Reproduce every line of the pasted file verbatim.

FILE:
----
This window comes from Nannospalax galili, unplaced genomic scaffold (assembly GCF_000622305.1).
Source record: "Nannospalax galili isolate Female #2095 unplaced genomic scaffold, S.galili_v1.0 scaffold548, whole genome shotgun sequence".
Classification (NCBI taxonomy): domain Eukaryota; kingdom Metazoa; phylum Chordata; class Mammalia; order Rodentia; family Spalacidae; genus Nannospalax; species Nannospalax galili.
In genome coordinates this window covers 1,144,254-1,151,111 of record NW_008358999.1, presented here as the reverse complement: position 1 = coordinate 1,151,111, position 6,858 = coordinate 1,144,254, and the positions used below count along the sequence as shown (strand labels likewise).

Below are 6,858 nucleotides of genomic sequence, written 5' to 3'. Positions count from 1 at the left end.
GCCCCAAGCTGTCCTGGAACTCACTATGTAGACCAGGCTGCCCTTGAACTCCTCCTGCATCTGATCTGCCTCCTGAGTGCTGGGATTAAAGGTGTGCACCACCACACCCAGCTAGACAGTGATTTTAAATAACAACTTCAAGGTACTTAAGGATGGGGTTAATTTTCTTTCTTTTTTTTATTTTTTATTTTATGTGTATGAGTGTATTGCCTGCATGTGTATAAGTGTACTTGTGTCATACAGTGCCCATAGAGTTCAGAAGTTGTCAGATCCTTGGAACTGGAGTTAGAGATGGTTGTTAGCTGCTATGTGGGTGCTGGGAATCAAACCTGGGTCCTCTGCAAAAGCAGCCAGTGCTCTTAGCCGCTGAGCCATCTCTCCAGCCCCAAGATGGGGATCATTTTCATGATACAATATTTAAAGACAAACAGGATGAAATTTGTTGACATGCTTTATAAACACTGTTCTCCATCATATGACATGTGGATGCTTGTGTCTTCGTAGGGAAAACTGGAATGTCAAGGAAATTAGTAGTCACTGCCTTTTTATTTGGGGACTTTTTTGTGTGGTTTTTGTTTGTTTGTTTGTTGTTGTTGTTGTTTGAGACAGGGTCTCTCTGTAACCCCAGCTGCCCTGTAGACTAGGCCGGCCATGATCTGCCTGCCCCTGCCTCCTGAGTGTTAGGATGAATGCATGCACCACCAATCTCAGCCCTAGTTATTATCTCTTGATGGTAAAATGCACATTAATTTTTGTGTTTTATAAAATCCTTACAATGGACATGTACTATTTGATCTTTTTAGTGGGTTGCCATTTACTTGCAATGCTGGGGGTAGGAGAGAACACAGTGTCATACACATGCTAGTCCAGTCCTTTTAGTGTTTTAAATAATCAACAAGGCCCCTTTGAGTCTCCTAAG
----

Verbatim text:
This window comes from Nannospalax galili, unplaced genomic scaffold (assembly GCF_000622305.1).
Source record: "Nannospalax galili isolate Female #2095 unplaced genomic scaffold, S.galili_v1.0 scaffold548, whole genome shotgun sequence".
Classification (NCBI taxonomy): domain Eukaryota; kingdom Metazoa; phylum Chordata; class Mammalia; order Rodentia; family Spalacidae; genus Nannospalax; species Nannospalax galili.
In genome coordinates this window covers 1,144,254-1,151,111 of record NW_008358999.1, presented here as the reverse complement: position 1 = coordinate 1,151,111, position 6,858 = coordinate 1,144,254, and the positions used below count along the sequence as shown (strand labels likewise).

Below are 6,858 nucleotides of genomic sequence, written 5' to 3'. Positions count from 1 at the left end.
GCCCCAAGCTGTCCTGGAACTCACTATGTAGACCAGGCTGCCCTTGAACTCCTCCTGCATCTGATCTGCCTCCTGAGTGCTGGGATTAAAGGTGTGCACCACCACACCCAGCTAGACAGTGATTTTAAATAACAACTTCAAGGTACTTAAGGATGGGGTTAATTTTCTTTCTTTTTTTTATTTTTTATTTTATGTGTATGAGTGTATTGCCTGCATGTGTATAAGTGTACTTGTGTCATACAGTGCCCATAGAGTTCAGAAGTTGTCAGATCCTTGGAACTGGAGTTAGAGATGGTTGTTAGCTGCTATGTGGGTGCTGGGAATCAAACCTGGGTCCTCTGCAAAAGCAGCCAGTGCTCTTAGCCGCTGAGCCATCTCTCCAGCCCCAAGATGGGGATCATTTTCATGATACAATATTTAAAGACAAACAGGATGAAATTTGTTGACATGCTTTATAAACACTGTTCTCCATCATATGACATGTGGATGCTTGTGTCTTCGTAGGGAAAACTGGAATGTCAAGGAAATTAGTAGTCACTGCCTTTTTATTTGGGGACTTTTTTGTGTGGTTTTTGTTTGTTTGTTTGTTGTTGTTGTTGTTTGAGACAGGGTCTCTCTGTAACCCCAGCTGCCCTGTAGACTAGGCCGGCCATGATCTGCCTGCCCCTGCCTCCTGAGTGTTAGGATGAATGCATGCACCACCAATCTCAGCCCTAGTTATTATCTCTTGATGGTAAAATGCACATTAATTTTTGTGTTTTATAAAATCCTTACAATGGACATGTACTATTTGATCTTTTTAGTGGGTTGCCATTTACTTGCAATGCTGGGGGTAGGAGAGAACACAGTGTCATACACATGCTAGTCCAGTCCTTTTAGTGTTTTAAATAATCAACAAGGCCCCTTTGAGTCTCCTAAG